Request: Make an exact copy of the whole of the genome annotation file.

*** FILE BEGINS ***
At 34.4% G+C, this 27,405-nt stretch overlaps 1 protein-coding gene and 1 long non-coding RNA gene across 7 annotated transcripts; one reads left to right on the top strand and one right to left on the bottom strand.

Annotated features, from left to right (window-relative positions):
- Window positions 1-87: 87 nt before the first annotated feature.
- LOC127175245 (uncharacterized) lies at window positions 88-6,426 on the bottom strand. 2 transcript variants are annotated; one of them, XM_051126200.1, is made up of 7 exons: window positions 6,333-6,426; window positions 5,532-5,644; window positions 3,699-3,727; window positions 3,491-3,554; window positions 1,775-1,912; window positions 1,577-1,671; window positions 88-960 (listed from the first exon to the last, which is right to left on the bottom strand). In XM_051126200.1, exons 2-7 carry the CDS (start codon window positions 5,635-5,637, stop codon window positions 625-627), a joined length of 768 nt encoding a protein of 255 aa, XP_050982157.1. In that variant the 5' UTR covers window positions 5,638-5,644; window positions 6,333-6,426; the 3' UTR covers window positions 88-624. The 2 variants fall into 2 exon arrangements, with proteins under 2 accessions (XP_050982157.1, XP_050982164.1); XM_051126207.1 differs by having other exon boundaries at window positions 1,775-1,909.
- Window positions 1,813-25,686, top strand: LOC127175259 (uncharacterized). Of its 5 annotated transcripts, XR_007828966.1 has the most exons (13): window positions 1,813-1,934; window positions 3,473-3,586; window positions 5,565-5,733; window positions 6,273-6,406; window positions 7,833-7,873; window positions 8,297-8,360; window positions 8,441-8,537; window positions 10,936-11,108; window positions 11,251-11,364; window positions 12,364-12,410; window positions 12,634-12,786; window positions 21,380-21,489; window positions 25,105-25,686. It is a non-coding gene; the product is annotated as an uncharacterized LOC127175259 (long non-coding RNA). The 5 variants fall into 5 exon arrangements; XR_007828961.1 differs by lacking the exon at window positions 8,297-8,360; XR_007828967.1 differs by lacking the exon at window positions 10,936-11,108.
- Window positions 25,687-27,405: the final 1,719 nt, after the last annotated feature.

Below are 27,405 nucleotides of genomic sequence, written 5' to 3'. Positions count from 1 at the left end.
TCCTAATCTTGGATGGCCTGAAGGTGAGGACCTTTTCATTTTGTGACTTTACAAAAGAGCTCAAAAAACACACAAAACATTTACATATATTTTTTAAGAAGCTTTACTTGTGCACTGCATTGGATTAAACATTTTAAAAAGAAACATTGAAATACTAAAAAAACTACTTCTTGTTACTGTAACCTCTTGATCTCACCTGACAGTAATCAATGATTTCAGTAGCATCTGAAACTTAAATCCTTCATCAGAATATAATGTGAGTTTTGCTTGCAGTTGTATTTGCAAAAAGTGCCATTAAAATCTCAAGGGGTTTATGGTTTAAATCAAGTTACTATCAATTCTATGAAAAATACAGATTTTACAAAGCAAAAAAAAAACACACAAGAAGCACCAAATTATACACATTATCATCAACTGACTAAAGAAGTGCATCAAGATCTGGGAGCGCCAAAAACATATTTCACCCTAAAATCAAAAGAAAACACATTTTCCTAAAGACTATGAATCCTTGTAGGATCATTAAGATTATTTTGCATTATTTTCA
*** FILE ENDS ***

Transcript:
At 34.4% G+C, this 27,405-nt stretch overlaps 1 protein-coding gene and 1 long non-coding RNA gene across 7 annotated transcripts; one reads left to right on the top strand and one right to left on the bottom strand.

Annotated features, from left to right (window-relative positions):
- Window positions 1-87: 87 nt before the first annotated feature.
- LOC127175245 (uncharacterized) lies at window positions 88-6,426 on the bottom strand. 2 transcript variants are annotated; one of them, XM_051126200.1, is made up of 7 exons: window positions 6,333-6,426; window positions 5,532-5,644; window positions 3,699-3,727; window positions 3,491-3,554; window positions 1,775-1,912; window positions 1,577-1,671; window positions 88-960 (listed from the first exon to the last, which is right to left on the bottom strand). In XM_051126200.1, exons 2-7 carry the CDS (start codon window positions 5,635-5,637, stop codon window positions 625-627), a joined length of 768 nt encoding a protein of 255 aa, XP_050982157.1. In that variant the 5' UTR covers window positions 5,638-5,644; window positions 6,333-6,426; the 3' UTR covers window positions 88-624. The 2 variants fall into 2 exon arrangements, with proteins under 2 accessions (XP_050982157.1, XP_050982164.1); XM_051126207.1 differs by having other exon boundaries at window positions 1,775-1,909.
- Window positions 1,813-25,686, top strand: LOC127175259 (uncharacterized). Of its 5 annotated transcripts, XR_007828966.1 has the most exons (13): window positions 1,813-1,934; window positions 3,473-3,586; window positions 5,565-5,733; window positions 6,273-6,406; window positions 7,833-7,873; window positions 8,297-8,360; window positions 8,441-8,537; window positions 10,936-11,108; window positions 11,251-11,364; window positions 12,364-12,410; window positions 12,634-12,786; window positions 21,380-21,489; window positions 25,105-25,686. It is a non-coding gene; the product is annotated as an uncharacterized LOC127175259 (long non-coding RNA). The 5 variants fall into 5 exon arrangements; XR_007828961.1 differs by lacking the exon at window positions 8,297-8,360; XR_007828967.1 differs by lacking the exon at window positions 10,936-11,108.
- Window positions 25,687-27,405: the final 1,719 nt, after the last annotated feature.

Below are 27,405 nucleotides of genomic sequence, written 5' to 3'. Positions count from 1 at the left end.
TCCTAATCTTGGATGGCCTGAAGGTGAGGACCTTTTCATTTTGTGACTTTACAAAAGAGCTCAAAAAACACACAAAACATTTACATATATTTTTTAAGAAGCTTTACTTGTGCACTGCATTGGATTAAACATTTTAAAAAGAAACATTGAAATACTAAAAAAACTACTTCTTGTTACTGTAACCTCTTGATCTCACCTGACAGTAATCAATGATTTCAGTAGCATCTGAAACTTAAATCCTTCATCAGAATATAATGTGAGTTTTGCTTGCAGTTGTATTTGCAAAAAGTGCCATTAAAATCTCAAGGGGTTTATGGTTTAAATCAAGTTACTATCAATTCTATGAAAAATACAGATTTTACAAAGCAAAAAAAAAACACACAAGAAGCACCAAATTATACACATTATCATCAACTGACTAAAGAAGTGCATCAAGATCTGGGAGCGCCAAAAACATATTTCACCCTAAAATCAAAAGAAAACACATTTTCCTAAAGACTATGAATCCTTGTAGGATCATTAAGATTATTTTGCATTATTTTCA